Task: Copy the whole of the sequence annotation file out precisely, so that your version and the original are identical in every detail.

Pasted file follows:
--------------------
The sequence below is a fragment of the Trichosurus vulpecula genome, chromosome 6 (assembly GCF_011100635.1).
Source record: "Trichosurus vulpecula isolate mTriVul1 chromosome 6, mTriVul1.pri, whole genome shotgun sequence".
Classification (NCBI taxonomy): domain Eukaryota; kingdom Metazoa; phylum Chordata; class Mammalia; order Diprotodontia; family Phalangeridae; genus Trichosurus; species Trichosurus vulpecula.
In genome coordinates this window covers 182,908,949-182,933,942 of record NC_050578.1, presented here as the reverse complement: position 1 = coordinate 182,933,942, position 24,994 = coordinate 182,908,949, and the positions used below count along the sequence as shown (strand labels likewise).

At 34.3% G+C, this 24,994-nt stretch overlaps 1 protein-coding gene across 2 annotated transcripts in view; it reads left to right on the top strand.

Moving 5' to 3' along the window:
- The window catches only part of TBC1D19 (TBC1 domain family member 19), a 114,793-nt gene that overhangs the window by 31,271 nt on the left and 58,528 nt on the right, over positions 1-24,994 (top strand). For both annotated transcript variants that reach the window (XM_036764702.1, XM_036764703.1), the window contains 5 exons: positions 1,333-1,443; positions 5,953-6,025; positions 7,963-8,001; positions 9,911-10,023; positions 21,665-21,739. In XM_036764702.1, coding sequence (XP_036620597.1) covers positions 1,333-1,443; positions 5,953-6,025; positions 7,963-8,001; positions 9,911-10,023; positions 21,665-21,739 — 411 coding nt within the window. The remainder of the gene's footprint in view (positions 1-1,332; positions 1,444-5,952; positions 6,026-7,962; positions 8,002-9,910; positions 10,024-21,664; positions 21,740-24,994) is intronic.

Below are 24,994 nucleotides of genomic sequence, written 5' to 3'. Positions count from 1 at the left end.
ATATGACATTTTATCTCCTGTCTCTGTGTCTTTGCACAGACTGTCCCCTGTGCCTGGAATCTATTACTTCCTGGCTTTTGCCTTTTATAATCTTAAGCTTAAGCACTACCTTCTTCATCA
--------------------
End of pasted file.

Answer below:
The sequence below is a fragment of the Trichosurus vulpecula genome, chromosome 6 (assembly GCF_011100635.1).
Source record: "Trichosurus vulpecula isolate mTriVul1 chromosome 6, mTriVul1.pri, whole genome shotgun sequence".
Classification (NCBI taxonomy): domain Eukaryota; kingdom Metazoa; phylum Chordata; class Mammalia; order Diprotodontia; family Phalangeridae; genus Trichosurus; species Trichosurus vulpecula.
In genome coordinates this window covers 182,908,949-182,933,942 of record NC_050578.1, presented here as the reverse complement: position 1 = coordinate 182,933,942, position 24,994 = coordinate 182,908,949, and the positions used below count along the sequence as shown (strand labels likewise).

At 34.3% G+C, this 24,994-nt stretch overlaps 1 protein-coding gene across 2 annotated transcripts in view; it reads left to right on the top strand.

Moving 5' to 3' along the window:
- The window catches only part of TBC1D19 (TBC1 domain family member 19), a 114,793-nt gene that overhangs the window by 31,271 nt on the left and 58,528 nt on the right, over positions 1-24,994 (top strand). For both annotated transcript variants that reach the window (XM_036764702.1, XM_036764703.1), the window contains 5 exons: positions 1,333-1,443; positions 5,953-6,025; positions 7,963-8,001; positions 9,911-10,023; positions 21,665-21,739. In XM_036764702.1, coding sequence (XP_036620597.1) covers positions 1,333-1,443; positions 5,953-6,025; positions 7,963-8,001; positions 9,911-10,023; positions 21,665-21,739 — 411 coding nt within the window. The remainder of the gene's footprint in view (positions 1-1,332; positions 1,444-5,952; positions 6,026-7,962; positions 8,002-9,910; positions 10,024-21,664; positions 21,740-24,994) is intronic.

Below are 24,994 nucleotides of genomic sequence, written 5' to 3'. Positions count from 1 at the left end.
ATATGACATTTTATCTCCTGTCTCTGTGTCTTTGCACAGACTGTCCCCTGTGCCTGGAATCTATTACTTCCTGGCTTTTGCCTTTTATAATCTTAAGCTTAAGCACTACCTTCTTCATCA